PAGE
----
Virginia Tech became the first four-year comprehensive university in Virginia to offer both the human anatomy and physiology lab and lecture delivered online during the 2011 summer sessions.
The university will offer the lab and lecture again during the 2012 summer sessions. While the lecture and lab enrolled 84 and 68 students, respectively, during the 2011 summer sessions, more than 81 students enrolled in the 2012 lecture and 59 for the lab.
This milestone has been long in the making, said Michael Herndon, director of University Summer Sessions, who began hearing from students interested in taking the course online in 2010. The face-to-face course, offered in two parts once a year, often sees enrollment of more than 500 students and is a required course for the human nutrition, foods and exercise major in the College of Agriculture and Life Sciences. This course is also widely popular for pre-med students, in addition to those pursuing the fields of physical therapy, dentistry, nursing, and veterinary medicine.
“This is an exceedingly popular course with heavy enrollment of students from diverse disciplines including human nutrition, foods, and exercise; biological sciences, psychology/sociology; biochemistry; chemistry; human development; and even engineering,” said S. Ansar Ahmed, head of the Department of Biomedical Sciences and Pathobiology in the Virginia-Maryland Regional College of Veterinary Medicine.
The demand for the course — coupled with the desire for it to be offered more than once a year — led Herndon to the idea of offering the first part of the two-part course online during the summer sessions. “It made sense for Virginia Tech to be the pioneer in the expanding the reach of the course to students across the commonwealth and beyond — a course that has a solid track record of enrollment success,” Herndon said.
In 2011, Herndon partnered with the Institute for Distance and Distributed Learning’s instructional designers to prepare the class for online delivery.
Terri Gillian, an instructor in the Department of Biomedical Sciences and Pathobiology in the Virginia-Maryland Regional College of Veterinary Medicine, was approached to teach the course, after instructing the classroom course for three years. Compressing complex course material into a six-week summer semester would require students to immerse themselves completely in the course to be successful, Gillian said. “Such immersion can give students a deeper appreciation for the topic and allow them to make stronger connections to the material,” she said.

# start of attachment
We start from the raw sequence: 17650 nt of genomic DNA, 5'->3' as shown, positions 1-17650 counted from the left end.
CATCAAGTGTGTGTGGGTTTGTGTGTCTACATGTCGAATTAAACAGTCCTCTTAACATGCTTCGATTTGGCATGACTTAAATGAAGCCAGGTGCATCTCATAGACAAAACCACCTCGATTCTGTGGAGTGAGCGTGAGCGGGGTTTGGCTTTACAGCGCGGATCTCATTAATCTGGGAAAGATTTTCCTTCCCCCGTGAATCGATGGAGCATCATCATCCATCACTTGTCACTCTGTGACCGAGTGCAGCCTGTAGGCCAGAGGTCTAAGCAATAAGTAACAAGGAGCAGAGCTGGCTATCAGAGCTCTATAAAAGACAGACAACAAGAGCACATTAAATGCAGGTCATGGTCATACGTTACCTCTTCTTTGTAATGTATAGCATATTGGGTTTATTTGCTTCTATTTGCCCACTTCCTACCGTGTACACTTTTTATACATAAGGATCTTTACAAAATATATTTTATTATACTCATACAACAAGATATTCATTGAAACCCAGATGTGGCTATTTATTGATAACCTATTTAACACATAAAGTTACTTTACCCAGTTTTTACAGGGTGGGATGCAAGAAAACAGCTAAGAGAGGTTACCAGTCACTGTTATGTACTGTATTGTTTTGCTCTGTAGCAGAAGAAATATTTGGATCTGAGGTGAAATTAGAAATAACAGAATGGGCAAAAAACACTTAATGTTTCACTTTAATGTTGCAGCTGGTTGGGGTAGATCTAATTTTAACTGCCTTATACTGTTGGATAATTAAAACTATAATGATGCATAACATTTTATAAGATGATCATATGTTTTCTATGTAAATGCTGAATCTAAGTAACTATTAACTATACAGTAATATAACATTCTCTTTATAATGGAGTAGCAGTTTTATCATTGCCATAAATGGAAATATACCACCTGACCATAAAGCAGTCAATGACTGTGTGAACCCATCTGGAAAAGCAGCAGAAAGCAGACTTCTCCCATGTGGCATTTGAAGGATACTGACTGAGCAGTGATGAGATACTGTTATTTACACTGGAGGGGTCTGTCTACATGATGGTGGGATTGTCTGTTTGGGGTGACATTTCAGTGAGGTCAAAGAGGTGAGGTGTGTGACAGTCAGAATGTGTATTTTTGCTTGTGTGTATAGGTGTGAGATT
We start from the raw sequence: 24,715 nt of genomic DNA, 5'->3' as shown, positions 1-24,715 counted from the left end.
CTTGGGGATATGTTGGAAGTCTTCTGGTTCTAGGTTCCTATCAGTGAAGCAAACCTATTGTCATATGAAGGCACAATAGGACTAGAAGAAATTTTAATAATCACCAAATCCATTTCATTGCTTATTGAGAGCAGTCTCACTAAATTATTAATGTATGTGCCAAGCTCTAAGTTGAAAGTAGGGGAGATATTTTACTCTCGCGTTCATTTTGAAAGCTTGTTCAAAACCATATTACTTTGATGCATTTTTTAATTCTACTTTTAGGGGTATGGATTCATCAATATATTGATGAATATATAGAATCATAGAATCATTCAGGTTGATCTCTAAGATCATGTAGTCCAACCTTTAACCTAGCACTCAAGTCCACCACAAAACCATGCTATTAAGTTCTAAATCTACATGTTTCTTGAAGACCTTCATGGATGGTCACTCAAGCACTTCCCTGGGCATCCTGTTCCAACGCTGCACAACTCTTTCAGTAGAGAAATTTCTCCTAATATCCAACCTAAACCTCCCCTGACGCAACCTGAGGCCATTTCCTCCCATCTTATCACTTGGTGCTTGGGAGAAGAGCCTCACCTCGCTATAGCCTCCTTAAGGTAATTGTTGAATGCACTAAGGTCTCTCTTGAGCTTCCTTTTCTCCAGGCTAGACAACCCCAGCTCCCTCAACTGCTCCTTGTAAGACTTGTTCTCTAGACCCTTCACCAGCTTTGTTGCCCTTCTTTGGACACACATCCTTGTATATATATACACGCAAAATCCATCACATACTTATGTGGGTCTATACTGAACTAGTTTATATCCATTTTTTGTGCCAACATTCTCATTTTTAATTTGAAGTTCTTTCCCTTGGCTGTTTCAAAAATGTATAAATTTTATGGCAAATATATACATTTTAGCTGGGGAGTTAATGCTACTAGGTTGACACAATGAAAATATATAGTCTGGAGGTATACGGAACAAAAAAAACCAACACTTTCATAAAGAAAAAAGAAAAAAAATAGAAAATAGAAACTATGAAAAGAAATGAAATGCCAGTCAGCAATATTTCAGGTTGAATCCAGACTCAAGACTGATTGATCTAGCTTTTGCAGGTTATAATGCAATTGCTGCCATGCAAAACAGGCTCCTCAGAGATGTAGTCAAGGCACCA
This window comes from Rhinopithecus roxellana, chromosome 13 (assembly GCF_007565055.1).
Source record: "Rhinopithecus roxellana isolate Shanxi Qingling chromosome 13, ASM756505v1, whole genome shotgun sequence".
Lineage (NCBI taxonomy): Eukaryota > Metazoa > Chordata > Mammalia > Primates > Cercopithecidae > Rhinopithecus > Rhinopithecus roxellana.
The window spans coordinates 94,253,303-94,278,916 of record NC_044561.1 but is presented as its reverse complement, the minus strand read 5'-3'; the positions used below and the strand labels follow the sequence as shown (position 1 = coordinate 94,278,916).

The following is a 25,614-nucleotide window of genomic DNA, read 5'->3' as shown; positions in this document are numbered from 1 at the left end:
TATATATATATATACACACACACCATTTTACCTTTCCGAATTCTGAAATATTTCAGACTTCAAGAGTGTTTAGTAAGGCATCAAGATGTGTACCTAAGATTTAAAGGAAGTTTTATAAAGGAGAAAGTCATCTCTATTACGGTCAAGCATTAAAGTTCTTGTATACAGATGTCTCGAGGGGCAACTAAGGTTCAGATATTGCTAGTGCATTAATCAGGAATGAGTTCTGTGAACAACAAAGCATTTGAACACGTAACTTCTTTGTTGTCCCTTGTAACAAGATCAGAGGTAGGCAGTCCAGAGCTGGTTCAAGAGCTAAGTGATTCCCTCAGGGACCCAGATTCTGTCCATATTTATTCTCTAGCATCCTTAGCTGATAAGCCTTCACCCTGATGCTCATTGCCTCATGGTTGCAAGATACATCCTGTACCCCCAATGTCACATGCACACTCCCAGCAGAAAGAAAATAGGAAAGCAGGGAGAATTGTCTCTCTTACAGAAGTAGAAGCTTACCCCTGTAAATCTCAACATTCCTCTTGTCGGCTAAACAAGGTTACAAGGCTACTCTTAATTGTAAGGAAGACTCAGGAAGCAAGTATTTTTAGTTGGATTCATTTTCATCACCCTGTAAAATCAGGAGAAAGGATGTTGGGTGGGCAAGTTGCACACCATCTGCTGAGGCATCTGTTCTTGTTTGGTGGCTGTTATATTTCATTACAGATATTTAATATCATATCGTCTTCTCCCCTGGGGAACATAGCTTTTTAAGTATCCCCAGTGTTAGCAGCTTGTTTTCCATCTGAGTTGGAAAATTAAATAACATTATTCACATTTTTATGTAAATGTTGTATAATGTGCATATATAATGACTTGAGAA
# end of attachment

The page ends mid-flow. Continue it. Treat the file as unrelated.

Gillian said she had a healthy dose of nerves while developing a deeply-rooted traditional course in the online environment. Being one of the first her peers to do so, she could not draw upon the experience of others. “Before starting the course, I was worried about all the potential problems that could arise in launching a new online class of such a large size. For the most part, everything went very smoothly.”
Gillian uses McGraw Hill’s Anatomy and Physiology Revealed software, which features an interactive cadaver dissection tool that students to peel back layers and as if they are part of a dissection.
“I feel like the students draw a lot out of the virtual dissections and come away with a good understanding of human anatomy and physiology,” she said.
Students gain hands-on experiences equivalent to those in a face-to-face lab through customized LabPaqs developed by Hands-On Labs Inc. These experiences included touching the skeleton bones and viewing tissue slides under the microscope. Several instructors in the College of Science are working with Hands-On Labs for their introductory online classes, the first of which also launched summer 2011.
Gillian said she wants to fold in new elements to the course, such as more videos and building upon the discussion board feature.
She said she is excited about more and more students embracing the online delivery. Several students have requested that the second half of the course be taught online, which now is only offered in a face-to-face setting during the spring semester, she said.
“I liked the fact that I could take this online course over the summer to stay on schedule toward my degree,” said Katie Lake, a junior from Mechanicsburg, Pa., majoring in biological sciences. “I would advise that if your summer is completely busy to really think whether you can put the time and effort in to this class because the material is very in depth and taught in a short amount of time.”
University Summer Sessions, a department within the Division of Undergraduate Education, is launching the inaugural Virginia Tech Summer Academy during summer 2012. It will allow first-year students to get a jump-start on their college experience.
Instead of waiting until fall, participants will move to campus in July 2012. They will select one of 13 learning tracks, each consisting of two classes. In addition, special workshops and activities will be offered to immerse students in university life.
For more information, visit the Virginia Tech Summer Academy website.
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